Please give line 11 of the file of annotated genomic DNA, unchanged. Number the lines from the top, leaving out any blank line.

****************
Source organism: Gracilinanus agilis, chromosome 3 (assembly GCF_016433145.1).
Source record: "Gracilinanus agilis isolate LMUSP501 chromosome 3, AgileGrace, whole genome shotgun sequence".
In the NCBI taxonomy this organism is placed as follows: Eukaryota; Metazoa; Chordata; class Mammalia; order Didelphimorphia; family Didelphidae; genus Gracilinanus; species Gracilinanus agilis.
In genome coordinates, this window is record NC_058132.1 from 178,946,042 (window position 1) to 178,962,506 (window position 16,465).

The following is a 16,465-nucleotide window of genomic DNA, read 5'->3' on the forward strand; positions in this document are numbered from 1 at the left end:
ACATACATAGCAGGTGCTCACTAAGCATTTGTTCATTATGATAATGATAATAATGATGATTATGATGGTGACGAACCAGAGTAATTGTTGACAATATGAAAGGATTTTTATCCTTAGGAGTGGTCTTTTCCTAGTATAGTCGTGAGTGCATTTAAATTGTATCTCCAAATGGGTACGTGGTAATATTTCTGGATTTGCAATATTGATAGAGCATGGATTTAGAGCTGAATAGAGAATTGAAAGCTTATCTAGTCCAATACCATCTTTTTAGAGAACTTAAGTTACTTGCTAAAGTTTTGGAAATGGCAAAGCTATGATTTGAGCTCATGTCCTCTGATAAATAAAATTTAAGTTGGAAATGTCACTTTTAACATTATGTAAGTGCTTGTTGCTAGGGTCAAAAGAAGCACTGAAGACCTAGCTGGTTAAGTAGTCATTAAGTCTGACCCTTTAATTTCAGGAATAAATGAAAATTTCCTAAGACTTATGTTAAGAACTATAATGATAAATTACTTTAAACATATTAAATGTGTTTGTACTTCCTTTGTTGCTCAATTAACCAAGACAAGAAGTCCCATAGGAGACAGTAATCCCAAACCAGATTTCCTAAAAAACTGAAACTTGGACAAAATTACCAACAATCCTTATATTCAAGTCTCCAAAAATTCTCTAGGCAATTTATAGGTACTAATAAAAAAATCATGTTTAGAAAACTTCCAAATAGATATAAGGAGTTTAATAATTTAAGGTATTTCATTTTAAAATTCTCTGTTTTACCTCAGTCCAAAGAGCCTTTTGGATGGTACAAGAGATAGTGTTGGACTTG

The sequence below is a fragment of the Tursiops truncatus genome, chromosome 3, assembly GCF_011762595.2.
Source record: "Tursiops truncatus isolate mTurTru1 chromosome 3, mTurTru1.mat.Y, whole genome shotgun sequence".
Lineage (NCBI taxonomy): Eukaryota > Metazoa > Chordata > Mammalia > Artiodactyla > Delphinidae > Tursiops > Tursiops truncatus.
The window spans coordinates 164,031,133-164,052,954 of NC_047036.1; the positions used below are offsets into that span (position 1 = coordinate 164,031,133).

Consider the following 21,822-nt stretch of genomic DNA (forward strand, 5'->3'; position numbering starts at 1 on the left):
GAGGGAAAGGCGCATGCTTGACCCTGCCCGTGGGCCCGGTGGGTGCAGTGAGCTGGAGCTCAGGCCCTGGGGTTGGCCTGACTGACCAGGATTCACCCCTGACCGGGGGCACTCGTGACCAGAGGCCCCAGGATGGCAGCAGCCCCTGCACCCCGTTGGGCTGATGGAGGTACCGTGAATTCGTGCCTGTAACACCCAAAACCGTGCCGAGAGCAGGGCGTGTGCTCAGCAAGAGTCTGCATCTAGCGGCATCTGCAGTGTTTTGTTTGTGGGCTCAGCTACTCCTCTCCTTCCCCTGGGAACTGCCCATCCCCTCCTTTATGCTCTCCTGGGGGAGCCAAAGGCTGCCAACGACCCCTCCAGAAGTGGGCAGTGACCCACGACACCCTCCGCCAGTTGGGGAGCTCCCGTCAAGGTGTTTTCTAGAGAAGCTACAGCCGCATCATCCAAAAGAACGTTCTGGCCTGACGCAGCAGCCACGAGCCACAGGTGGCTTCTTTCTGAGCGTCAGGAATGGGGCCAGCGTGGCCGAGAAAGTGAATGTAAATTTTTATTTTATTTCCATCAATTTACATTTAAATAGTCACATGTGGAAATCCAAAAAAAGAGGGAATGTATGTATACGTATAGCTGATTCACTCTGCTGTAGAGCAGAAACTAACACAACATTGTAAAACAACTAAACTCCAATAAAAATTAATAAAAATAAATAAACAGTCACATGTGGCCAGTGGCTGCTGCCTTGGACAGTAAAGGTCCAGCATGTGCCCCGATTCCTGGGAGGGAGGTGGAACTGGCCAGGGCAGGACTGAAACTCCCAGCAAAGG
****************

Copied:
Consider the following 21,822-nt stretch of genomic DNA (forward strand, 5'->3'; position numbering starts at 1 on the left):